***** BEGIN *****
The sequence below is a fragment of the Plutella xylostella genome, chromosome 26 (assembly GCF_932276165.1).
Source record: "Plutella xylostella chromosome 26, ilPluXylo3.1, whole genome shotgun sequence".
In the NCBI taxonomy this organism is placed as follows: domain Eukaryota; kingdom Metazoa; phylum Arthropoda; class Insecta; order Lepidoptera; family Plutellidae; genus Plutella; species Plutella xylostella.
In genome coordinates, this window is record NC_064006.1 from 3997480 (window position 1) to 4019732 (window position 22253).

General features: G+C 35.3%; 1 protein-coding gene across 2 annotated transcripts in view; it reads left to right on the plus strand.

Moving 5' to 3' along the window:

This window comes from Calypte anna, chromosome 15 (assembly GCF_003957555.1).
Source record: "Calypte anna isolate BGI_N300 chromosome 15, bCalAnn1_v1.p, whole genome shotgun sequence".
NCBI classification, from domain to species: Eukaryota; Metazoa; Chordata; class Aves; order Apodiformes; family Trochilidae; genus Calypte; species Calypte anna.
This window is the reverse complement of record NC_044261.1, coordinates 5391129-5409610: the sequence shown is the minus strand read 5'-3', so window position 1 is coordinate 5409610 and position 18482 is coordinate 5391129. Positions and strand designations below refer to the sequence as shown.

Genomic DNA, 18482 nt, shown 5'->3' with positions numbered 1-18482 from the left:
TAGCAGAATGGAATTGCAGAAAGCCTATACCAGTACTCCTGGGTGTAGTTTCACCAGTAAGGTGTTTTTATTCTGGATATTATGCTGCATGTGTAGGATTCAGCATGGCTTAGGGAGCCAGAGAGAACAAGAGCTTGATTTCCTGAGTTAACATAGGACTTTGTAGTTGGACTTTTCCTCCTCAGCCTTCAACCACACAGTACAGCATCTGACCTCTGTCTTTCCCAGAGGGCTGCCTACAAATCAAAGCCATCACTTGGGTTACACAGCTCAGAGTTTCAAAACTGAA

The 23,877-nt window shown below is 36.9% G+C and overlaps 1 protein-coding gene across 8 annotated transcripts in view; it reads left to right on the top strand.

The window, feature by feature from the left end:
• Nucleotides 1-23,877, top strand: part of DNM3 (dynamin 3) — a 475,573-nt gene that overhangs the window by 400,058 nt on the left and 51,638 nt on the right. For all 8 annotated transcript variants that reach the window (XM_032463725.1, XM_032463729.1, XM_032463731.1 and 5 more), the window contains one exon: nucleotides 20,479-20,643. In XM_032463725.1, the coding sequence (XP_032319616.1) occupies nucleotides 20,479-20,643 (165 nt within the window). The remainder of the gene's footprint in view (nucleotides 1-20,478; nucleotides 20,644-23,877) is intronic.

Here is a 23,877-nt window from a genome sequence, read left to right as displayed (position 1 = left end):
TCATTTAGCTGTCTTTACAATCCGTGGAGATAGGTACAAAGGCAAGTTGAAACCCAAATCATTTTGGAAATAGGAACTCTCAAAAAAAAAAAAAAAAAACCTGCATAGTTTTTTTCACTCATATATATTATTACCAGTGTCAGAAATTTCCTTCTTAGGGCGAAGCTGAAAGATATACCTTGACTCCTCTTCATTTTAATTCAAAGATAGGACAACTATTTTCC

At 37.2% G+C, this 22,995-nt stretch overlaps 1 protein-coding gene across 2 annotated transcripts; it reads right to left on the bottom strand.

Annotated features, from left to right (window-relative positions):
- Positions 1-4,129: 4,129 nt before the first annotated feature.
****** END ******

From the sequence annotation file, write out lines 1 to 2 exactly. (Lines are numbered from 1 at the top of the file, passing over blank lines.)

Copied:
The sequence below is a fragment of the Plutella xylostella genome, chromosome 26 (assembly GCF_932276165.1).
Source record: "Plutella xylostella chromosome 26, ilPluXylo3.1, whole genome shotgun sequence".